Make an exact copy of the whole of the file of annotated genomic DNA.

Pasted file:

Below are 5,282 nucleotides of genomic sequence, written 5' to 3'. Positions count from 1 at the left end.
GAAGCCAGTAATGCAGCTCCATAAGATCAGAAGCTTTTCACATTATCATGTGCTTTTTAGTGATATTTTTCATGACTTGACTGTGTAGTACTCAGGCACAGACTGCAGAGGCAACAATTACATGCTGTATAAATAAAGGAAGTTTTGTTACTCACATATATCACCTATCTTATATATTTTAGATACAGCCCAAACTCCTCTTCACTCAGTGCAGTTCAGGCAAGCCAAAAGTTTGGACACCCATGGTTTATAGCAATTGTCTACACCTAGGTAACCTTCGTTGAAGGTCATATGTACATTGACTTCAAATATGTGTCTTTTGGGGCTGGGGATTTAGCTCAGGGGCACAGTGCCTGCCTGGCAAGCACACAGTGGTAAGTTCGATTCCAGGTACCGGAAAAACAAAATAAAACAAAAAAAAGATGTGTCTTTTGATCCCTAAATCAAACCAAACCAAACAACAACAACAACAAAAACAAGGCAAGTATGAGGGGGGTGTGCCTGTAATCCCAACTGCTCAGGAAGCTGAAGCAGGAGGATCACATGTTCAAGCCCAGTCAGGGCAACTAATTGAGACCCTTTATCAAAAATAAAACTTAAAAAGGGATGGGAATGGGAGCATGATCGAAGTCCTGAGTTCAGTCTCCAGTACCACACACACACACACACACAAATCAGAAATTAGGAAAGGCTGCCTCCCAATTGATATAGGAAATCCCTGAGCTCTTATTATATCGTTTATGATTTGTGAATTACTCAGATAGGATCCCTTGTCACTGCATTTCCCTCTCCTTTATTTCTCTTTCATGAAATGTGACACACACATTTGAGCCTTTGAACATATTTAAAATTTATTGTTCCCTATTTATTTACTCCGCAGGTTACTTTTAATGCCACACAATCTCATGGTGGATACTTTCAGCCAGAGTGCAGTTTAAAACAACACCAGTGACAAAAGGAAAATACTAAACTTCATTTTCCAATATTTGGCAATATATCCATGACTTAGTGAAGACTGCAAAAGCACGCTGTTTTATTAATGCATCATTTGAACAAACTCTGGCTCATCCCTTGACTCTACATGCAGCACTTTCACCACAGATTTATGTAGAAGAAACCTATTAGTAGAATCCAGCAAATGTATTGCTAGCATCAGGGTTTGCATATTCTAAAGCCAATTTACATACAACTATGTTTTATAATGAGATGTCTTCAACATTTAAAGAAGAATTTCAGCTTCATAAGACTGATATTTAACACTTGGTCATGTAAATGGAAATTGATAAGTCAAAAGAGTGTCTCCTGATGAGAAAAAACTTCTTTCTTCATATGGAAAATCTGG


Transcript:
Below are 5,282 nucleotides of genomic sequence, written 5' to 3'. Positions count from 1 at the left end.
GAAGCCAGTAATGCAGCTCCATAAGATCAGAAGCTTTTCACATTATCATGTGCTTTTTAGTGATATTTTTCATGACTTGACTGTGTAGTACTCAGGCACAGACTGCAGAGGCAACAATTACATGCTGTATAAATAAAGGAAGTTTTGTTACTCACATATATCACCTATCTTATATATTTTAGATACAGCCCAAACTCCTCTTCACTCAGTGCAGTTCAGGCAAGCCAAAAGTTTGGACACCCATGGTTTATAGCAATTGTCTACACCTAGGTAACCTTCGTTGAAGGTCATATGTACATTGACTTCAAATATGTGTCTTTTGGGGCTGGGGATTTAGCTCAGGGGCACAGTGCCTGCCTGGCAAGCACACAGTGGTAAGTTCGATTCCAGGTACCGGAAAAACAAAATAAAACAAAAAAAAGATGTGTCTTTTGATCCCTAAATCAAACCAAACCAAACAACAACAACAACAAAAACAAGGCAAGTATGAGGGGGGTGTGCCTGTAATCCCAACTGCTCAGGAAGCTGAAGCAGGAGGATCACATGTTCAAGCCCAGTCAGGGCAACTAATTGAGACCCTTTATCAAAAATAAAACTTAAAAAGGGATGGGAATGGGAGCATGATCGAAGTCCTGAGTTCAGTCTCCAGTACCACACACACACACACACACAAATCAGAAATTAGGAAAGGCTGCCTCCCAATTGATATAGGAAATCCCTGAGCTCTTATTATATCGTTTATGATTTGTGAATTACTCAGATAGGATCCCTTGTCACTGCATTTCCCTCTCCTTTATTTCTCTTTCATGAAATGTGACACACACATTTGAGCCTTTGAACATATTTAAAATTTATTGTTCCCTATTTATTTACTCCGCAGGTTACTTTTAATGCCACACAATCTCATGGTGGATACTTTCAGCCAGAGTGCAGTTTAAAACAACACCAGTGACAAAAGGAAAATACTAAACTTCATTTTCCAATATTTGGCAATATATCCATGACTTAGTGAAGACTGCAAAAGCACGCTGTTTTATTAATGCATCATTTGAACAAACTCTGGCTCATCCCTTGACTCTACATGCAGCACTTTCACCACAGATTTATGTAGAAGAAACCTATTAGTAGAATCCAGCAAATGTATTGCTAGCATCAGGGTTTGCATATTCTAAAGCCAATTTACATACAACTATGTTTTATAATGAGATGTCTTCAACATTTAAAGAAGAATTTCAGCTTCATAAGACTGATATTTAACACTTGGTCATGTAAATGGAAATTGATAAGTCAAAAGAGTGTCTCCTGATGAGAAAAAACTTCTTTCTTCATATGGAAAATCTGG